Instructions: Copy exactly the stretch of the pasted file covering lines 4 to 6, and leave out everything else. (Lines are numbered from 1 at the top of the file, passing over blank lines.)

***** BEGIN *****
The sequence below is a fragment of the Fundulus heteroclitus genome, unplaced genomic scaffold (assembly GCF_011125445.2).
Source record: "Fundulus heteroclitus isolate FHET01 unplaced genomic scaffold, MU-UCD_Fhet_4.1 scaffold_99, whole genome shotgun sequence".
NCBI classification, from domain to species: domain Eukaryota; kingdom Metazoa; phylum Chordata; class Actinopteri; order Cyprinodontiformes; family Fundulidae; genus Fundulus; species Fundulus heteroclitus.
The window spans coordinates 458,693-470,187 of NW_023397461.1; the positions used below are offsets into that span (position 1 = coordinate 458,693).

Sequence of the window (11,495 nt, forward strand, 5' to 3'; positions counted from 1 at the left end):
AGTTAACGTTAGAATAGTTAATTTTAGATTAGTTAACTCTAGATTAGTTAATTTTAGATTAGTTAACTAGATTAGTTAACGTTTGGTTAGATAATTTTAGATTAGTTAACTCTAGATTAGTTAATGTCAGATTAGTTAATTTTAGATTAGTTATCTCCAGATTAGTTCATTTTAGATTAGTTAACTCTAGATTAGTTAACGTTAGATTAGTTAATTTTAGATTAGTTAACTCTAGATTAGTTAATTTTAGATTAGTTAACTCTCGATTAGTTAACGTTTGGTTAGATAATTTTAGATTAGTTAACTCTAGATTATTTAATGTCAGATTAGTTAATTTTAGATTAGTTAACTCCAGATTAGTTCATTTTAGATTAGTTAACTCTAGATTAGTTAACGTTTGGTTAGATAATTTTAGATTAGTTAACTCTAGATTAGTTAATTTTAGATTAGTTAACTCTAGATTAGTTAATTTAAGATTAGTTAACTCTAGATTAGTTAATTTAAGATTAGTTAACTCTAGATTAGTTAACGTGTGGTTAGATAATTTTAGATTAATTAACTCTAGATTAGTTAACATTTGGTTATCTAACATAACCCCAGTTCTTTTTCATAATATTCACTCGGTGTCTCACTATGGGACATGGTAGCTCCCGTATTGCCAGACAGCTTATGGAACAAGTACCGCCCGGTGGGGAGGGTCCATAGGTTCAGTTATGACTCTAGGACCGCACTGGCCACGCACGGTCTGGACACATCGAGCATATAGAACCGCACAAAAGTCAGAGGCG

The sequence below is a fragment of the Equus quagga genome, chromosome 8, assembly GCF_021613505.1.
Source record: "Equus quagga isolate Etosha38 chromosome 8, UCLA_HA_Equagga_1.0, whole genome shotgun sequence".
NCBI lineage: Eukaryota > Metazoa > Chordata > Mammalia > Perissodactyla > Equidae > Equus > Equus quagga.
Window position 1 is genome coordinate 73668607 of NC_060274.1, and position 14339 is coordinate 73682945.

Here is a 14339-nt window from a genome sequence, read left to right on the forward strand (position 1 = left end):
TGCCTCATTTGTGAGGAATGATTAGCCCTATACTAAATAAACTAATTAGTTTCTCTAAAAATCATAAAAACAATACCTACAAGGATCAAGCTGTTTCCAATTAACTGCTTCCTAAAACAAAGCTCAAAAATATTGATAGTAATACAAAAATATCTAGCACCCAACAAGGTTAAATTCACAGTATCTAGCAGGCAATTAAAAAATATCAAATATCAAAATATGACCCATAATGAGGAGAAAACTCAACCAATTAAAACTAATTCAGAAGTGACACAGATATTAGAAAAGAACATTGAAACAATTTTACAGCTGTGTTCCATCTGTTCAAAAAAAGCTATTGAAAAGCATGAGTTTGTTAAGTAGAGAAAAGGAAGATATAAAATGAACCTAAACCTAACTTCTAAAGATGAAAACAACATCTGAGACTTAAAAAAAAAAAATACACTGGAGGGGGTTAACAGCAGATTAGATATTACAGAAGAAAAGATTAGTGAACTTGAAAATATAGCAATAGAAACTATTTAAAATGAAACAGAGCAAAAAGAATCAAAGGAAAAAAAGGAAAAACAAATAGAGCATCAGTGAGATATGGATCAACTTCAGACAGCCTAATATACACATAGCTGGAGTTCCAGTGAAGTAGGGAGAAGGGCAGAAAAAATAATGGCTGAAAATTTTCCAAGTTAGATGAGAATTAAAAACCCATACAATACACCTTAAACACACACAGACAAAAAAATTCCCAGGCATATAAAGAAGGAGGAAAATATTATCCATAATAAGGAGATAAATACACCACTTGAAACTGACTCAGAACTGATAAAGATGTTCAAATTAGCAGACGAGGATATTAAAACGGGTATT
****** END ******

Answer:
The window spans coordinates 458,693-470,187 of NW_023397461.1; the positions used below are offsets into that span (position 1 = coordinate 458,693).

Sequence of the window (11,495 nt, forward strand, 5' to 3'; positions counted from 1 at the left end):
AGTTAACGTTAGAATAGTTAATTTTAGATTAGTTAACTCTAGATTAGTTAATTTTAGATTAGTTAACTAGATTAGTTAACGTTTGGTTAGATAATTTTAGATTAGTTAACTCTAGATTAGTTAATGTCAGATTAGTTAATTTTAGATTAGTTATCTCCAGATTAGTTCATTTTAGATTAGTTAACTCTAGATTAGTTAACGTTAGATTAGTTAATTTTAGATTAGTTAACTCTAGATTAGTTAATTTTAGATTAGTTAACTCTCGATTAGTTAACGTTTGGTTAGATAATTTTAGATTAGTTAACTCTAGATTATTTAATGTCAGATTAGTTAATTTTAGATTAGTTAACTCCAGATTAGTTCATTTTAGATTAGTTAACTCTAGATTAGTTAACGTTTGGTTAGATAATTTTAGATTAGTTAACTCTAGATTAGTTAATTTTAGATTAGTTAACTCTAGATTAGTTAATTTAAGATTAGTTAACTCTAGATTAGTTAATTTAAGATTAGTTAACTCTAGATTAGTTAACGTGTGGTTAGATAATTTTAGATTAATTAACTCTAGATTAGTTAACATTTGGTTATCTAACATAACCCCAGTTCTTTTTCATAATATTCACTCGGTGTCTCACTATGGGACATGGTAGCTCCCGTATTGCCAGACAGCTTATGGAACAAGTACCGCCCGGTGGGGAGGGTCCATAGGTTCAGTTATGACTCTAGGACCGCACTGGCCACGCACGGTCTGGACACATCGAGCATATAGAACCGCACAAAAGTCAGAGGCG